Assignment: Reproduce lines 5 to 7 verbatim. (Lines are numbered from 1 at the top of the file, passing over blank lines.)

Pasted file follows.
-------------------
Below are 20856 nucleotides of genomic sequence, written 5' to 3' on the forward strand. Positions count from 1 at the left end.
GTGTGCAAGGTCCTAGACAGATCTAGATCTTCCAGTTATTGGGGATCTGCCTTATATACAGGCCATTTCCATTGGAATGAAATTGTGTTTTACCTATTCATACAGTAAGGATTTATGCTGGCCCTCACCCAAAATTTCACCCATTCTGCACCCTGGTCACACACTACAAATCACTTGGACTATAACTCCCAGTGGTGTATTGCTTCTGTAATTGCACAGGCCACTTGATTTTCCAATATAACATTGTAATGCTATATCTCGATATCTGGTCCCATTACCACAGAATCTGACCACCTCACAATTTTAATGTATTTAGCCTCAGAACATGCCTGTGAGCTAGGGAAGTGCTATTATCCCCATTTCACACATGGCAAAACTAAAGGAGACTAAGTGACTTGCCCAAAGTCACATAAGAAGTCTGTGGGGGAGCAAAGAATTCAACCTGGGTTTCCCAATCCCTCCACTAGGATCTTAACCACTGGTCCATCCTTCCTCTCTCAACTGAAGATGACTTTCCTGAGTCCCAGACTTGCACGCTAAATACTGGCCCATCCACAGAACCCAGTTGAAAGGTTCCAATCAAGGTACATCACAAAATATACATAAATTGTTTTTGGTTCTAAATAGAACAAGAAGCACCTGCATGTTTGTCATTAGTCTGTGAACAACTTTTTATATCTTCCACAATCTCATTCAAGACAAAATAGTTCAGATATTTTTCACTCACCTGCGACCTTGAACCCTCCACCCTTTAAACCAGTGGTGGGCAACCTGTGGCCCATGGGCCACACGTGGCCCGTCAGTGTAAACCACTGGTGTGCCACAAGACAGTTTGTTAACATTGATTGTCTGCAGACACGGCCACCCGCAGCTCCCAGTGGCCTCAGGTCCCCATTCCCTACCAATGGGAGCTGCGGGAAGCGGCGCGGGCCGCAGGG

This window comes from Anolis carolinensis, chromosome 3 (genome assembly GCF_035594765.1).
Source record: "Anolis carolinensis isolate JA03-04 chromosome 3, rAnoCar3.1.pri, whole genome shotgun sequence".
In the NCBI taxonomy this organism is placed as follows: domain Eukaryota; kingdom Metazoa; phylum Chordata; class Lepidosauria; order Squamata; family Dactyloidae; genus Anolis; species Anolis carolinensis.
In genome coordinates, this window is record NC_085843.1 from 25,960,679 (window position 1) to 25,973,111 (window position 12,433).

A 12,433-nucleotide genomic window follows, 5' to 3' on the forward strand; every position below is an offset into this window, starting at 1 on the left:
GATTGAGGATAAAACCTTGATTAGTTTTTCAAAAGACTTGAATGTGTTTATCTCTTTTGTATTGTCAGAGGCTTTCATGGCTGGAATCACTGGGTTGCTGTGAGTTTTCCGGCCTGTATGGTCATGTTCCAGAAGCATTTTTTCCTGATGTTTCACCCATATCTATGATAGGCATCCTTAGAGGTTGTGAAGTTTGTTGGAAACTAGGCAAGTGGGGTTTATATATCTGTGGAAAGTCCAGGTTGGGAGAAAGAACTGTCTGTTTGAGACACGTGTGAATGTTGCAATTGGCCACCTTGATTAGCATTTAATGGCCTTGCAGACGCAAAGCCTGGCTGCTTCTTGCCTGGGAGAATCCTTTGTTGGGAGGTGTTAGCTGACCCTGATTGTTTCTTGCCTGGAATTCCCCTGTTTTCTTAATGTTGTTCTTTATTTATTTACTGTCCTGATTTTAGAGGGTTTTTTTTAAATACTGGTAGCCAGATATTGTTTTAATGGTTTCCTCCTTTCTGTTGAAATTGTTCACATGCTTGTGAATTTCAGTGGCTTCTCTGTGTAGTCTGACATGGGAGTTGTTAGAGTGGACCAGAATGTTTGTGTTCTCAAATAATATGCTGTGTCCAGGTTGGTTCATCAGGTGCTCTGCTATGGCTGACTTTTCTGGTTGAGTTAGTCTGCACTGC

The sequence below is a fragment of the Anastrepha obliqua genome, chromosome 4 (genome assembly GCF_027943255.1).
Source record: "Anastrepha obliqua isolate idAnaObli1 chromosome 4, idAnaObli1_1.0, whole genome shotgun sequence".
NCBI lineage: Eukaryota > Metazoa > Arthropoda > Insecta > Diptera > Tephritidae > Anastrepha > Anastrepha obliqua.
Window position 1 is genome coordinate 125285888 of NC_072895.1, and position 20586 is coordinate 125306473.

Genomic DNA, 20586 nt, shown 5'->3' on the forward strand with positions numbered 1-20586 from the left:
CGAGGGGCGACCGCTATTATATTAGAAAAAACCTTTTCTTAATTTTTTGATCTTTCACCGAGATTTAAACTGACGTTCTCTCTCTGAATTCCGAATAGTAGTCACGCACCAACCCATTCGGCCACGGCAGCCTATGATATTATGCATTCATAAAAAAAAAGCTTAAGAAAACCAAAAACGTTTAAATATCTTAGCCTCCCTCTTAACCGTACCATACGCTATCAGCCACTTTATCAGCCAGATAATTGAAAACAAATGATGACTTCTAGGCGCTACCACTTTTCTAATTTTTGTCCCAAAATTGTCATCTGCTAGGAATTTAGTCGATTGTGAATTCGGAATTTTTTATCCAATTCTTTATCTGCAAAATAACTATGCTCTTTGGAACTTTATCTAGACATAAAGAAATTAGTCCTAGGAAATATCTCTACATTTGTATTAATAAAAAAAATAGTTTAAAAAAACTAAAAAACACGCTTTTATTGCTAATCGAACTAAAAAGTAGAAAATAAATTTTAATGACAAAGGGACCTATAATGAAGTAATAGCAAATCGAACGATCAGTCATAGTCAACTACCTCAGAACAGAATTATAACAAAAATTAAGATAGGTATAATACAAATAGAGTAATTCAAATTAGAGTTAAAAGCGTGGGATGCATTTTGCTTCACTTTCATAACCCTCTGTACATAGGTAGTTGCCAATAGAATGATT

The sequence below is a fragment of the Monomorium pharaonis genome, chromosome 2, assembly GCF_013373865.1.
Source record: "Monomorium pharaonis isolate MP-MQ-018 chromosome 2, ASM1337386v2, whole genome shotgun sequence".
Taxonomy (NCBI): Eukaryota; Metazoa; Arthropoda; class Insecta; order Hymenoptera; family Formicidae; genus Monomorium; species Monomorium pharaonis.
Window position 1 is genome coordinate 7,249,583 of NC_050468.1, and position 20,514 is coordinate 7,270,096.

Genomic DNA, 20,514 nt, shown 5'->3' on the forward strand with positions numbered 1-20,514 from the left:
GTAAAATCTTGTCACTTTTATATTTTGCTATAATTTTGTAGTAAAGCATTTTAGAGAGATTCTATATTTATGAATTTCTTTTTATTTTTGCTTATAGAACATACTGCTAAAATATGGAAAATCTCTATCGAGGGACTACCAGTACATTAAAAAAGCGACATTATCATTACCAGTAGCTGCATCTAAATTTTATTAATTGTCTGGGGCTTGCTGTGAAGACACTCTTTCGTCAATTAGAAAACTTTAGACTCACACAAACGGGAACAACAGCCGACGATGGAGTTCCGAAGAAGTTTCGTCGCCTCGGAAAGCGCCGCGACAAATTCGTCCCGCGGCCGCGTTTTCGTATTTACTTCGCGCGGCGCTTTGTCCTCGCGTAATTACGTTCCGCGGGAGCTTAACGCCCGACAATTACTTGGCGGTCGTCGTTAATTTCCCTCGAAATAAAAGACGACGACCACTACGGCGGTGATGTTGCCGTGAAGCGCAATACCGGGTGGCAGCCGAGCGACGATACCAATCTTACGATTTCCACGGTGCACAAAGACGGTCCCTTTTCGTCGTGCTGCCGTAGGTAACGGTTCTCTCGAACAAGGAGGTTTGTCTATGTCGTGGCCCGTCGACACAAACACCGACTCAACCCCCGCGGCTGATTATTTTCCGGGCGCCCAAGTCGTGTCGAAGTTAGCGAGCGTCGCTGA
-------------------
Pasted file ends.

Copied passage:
In the NCBI taxonomy this organism is placed as follows: domain Eukaryota; kingdom Metazoa; phylum Chordata; class Lepidosauria; order Squamata; family Dactyloidae; genus Anolis; species Anolis carolinensis.
In genome coordinates, this window is record NC_085843.1 from 25,960,679 (window position 1) to 25,973,111 (window position 12,433).

A 12,433-nucleotide genomic window follows, 5' to 3' on the forward strand; every position below is an offset into this window, starting at 1 on the left: